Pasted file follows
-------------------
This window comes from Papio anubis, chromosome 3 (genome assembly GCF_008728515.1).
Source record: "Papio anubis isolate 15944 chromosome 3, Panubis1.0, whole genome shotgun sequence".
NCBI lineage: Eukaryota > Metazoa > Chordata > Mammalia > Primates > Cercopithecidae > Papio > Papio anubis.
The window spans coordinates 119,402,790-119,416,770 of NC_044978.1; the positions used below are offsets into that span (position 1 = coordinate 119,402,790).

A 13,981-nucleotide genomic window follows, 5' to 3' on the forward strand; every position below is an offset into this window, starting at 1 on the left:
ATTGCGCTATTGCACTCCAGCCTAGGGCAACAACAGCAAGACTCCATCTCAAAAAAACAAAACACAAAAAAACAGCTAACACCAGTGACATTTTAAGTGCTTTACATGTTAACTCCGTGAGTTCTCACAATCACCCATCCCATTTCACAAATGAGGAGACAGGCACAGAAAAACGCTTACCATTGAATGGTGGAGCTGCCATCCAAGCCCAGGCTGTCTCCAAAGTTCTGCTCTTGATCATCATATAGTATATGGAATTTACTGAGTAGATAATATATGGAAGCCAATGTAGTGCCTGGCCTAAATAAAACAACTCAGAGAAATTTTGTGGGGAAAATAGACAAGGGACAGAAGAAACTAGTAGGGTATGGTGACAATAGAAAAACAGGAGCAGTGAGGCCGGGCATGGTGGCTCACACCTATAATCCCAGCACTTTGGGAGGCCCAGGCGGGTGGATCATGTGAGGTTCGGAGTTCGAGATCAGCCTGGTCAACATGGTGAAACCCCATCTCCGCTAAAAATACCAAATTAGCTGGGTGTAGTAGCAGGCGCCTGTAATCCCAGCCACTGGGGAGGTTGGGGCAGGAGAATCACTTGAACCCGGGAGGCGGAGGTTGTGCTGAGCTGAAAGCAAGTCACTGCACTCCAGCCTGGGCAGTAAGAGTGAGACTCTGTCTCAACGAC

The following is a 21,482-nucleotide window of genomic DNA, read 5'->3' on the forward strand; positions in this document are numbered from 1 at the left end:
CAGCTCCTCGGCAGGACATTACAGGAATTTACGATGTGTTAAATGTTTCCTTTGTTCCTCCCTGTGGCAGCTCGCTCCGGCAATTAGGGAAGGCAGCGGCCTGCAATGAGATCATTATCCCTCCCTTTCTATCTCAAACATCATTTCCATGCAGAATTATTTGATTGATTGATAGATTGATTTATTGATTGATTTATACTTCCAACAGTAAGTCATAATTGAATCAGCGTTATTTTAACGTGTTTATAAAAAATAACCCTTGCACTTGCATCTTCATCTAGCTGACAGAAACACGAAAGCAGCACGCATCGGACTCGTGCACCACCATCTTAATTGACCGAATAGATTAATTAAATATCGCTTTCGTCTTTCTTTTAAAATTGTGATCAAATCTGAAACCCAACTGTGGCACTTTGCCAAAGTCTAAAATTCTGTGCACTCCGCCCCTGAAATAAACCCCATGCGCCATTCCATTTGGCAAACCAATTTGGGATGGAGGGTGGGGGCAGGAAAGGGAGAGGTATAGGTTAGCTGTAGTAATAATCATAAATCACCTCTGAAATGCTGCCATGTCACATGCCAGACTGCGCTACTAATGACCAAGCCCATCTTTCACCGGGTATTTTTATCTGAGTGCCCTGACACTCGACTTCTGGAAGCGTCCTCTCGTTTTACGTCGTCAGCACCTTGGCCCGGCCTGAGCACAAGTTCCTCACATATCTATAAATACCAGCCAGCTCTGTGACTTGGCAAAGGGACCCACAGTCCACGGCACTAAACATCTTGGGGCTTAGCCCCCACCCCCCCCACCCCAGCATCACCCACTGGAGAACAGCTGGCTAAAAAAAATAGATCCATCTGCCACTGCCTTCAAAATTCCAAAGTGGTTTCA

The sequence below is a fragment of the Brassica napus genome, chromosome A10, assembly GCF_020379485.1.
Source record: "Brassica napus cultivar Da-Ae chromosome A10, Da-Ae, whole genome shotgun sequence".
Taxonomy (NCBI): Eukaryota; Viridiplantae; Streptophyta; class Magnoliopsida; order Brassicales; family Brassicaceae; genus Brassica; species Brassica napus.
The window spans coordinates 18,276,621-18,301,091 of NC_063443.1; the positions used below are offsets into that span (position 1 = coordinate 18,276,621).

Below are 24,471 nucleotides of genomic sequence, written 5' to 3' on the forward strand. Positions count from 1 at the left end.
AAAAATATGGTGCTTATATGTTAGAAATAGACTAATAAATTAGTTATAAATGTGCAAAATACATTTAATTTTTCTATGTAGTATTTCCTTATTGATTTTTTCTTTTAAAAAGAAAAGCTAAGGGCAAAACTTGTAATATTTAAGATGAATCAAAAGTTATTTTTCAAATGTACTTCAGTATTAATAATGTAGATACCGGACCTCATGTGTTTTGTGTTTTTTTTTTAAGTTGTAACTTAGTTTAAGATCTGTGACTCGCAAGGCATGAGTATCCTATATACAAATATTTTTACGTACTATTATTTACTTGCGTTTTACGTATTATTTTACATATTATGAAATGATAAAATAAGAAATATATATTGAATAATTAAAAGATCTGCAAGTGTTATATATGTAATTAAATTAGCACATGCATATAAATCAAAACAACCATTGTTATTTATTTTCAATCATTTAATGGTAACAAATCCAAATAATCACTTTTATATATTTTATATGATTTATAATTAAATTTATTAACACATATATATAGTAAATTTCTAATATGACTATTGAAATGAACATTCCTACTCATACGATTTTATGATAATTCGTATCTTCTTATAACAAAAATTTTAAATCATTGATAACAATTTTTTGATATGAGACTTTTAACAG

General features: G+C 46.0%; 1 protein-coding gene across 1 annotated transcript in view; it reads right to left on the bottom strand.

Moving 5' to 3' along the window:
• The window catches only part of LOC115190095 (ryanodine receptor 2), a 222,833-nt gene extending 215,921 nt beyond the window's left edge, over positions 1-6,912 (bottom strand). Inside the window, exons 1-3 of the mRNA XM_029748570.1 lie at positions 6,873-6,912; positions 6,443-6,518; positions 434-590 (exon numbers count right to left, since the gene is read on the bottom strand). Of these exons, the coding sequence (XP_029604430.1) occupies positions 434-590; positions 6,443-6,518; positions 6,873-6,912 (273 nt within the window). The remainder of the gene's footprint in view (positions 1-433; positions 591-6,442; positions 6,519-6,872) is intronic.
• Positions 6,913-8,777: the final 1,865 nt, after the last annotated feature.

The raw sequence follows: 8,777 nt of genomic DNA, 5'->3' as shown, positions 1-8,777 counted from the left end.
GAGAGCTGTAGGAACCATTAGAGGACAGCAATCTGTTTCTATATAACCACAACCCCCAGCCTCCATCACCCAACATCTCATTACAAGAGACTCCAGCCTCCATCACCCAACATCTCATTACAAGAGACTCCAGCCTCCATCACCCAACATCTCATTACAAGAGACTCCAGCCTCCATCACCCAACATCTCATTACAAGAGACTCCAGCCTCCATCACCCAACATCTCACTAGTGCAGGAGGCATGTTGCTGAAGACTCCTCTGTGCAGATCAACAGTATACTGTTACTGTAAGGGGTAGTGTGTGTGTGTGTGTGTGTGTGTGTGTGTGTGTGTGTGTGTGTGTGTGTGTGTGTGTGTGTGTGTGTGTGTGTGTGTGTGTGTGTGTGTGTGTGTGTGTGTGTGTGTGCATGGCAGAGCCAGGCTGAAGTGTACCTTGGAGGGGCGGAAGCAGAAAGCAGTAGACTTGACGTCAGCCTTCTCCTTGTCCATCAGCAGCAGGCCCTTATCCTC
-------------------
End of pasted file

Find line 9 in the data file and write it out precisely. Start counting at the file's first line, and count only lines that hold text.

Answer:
The sequence below is a fragment of the Brassica napus genome, chromosome A10, assembly GCF_020379485.1.